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Eating And Health

In 'Soda Politics,' Big Soda At Crossroads Of Profit And Public Health

Soda sales have been flattening, but the industry has stepped up marketing and lobbying, according to Marion Nestle in Soda Politics: Taking on Big Soda (And Winning). Akash Ghai/NPR hide caption

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Akash Ghai/NPR

Soda sales have been flattening, but the industry has stepped up marketing and lobbying, according to Marion Nestle in Soda Politics: Taking on Big Soda (And Winning).

Akash Ghai/NPR

Ever wondered how a few companies — namely Coca-Cola and PesiCo — created multibillion-dollar empires marketing flavored sugar water?

Nutrition scholar Marion Nestle, one of the most dogged chroniclers of the U.S. food industry and its politics, did. She was intrigued by the power of Big Soda and how it's responding to flat sales in the U.S.

And in her latest tome, the 508-page Soda Politics: Taking On Big Soda (And Winning), she deconstructs the industry's playbook. From its brilliant use of marketing and public relations to its political maneuvering, Nestle reveals many of the ways these companies have endeavored to "protect sales and profits at the expense of public health."

Nestle's position on soda is clear and based on hundreds of scientific studies: It's unhealthful. She saw a big-time need for more advocacy against soda consumption and not enough resources for advocates. So she set out to outline what is working in the fight against Big Soda.

Soda Politics

Taking on Big Soda (and Winning)

by Marion Nestle, Mark Bittman and Neal Baer

Hardcover, 508 pages |


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Taking on Big Soda (and Winning)
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We spoke to her at length about her research and the conclusions in her book. The conversation has been edited for length and clarity.

You make the case in your new book that Big Soda has borrowed from the playbook of Big Tobacco. What are some examples of that?

The first thing [the industry] did was to attack the science. That's what the cigarette industry did, and that's what the producer of any unhealthful product does. You cast doubt on the science, and then you pay for your own science. You fund investigators who you are pretty sure are going to produce research that will show that your product isn't harmful. And that's exactly what the soda industry has done.

And while you're doing that, you advertise, of course, and your advertising is aimed at deflecting attention from the harm that your product might be causing to health. In the case of soda, the advertising is aimed at physical activity and hydration. You need to drink, so drink our product. It's not our calories that are causing problems.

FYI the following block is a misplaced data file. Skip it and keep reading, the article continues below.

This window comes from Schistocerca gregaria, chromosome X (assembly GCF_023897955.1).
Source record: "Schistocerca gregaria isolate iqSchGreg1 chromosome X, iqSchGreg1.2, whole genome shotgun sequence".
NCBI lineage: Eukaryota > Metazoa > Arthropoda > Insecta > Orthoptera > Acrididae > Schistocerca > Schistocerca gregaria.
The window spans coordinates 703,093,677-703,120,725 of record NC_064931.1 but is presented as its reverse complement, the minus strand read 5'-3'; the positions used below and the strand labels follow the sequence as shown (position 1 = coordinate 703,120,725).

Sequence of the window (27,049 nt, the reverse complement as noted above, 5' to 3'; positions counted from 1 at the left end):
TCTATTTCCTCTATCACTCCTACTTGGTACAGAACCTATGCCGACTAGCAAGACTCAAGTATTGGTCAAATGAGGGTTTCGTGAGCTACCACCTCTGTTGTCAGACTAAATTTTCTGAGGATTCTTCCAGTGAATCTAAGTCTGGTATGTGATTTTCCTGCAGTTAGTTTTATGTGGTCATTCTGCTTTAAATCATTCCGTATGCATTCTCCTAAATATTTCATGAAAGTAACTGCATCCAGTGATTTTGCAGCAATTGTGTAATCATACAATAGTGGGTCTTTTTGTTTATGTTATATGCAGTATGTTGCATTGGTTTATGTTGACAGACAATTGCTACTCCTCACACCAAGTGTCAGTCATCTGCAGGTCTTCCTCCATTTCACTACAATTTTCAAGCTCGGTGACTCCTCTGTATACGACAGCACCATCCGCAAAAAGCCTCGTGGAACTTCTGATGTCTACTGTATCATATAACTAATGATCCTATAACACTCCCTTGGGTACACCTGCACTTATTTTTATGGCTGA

Of course, Big Soda did come under very high-profile scrutiny for its tactic of funding scientists who have already done research focusing on calorie expenditure.

Yes, this was the Global Energy Balance Network funded by Coca-Cola, as the New York Times reported. And this was funding of investigators who formed this organization to not only promote physical activity, but also with the message that it doesn't matter what you eat or drink, it's physical activity that counts.

What are your thoughts on how Coca-Cola responded to the Times' revelations?

It was a huge public relations disaster for Coca-Cola. People were shocked by it. [My] book wasn't out yet, but people were astonished that Coca-Cola would fund research in its own interest in so blatant a way. They eventually published a list of all the organizations and individuals who took money from them. It's an astonishing list. One of the things that has happened since then is that Coca-Cola has pulled out of some of the more controversial groups, like the American Academy of Pediatrics and the Academy of Nutrition & Dietetics — or those groups pulled out of Coca-Cola funding.

As we've reported, the World Health Organization and other health agencies have recommended limiting sugar to no more than 5 to 10 percent of your daily calories. A typical soda gets you there quickly, right?

If you have a 12-ounce soda, it has 10 packets of sugar dissolved in there. You have to think of these things as liquid candy.

One 16-ounce soda is the upper limit of sugars that anybody should have in a given day. So unless you're drinking these things in very small amounts, you shouldn't be drinking them at all.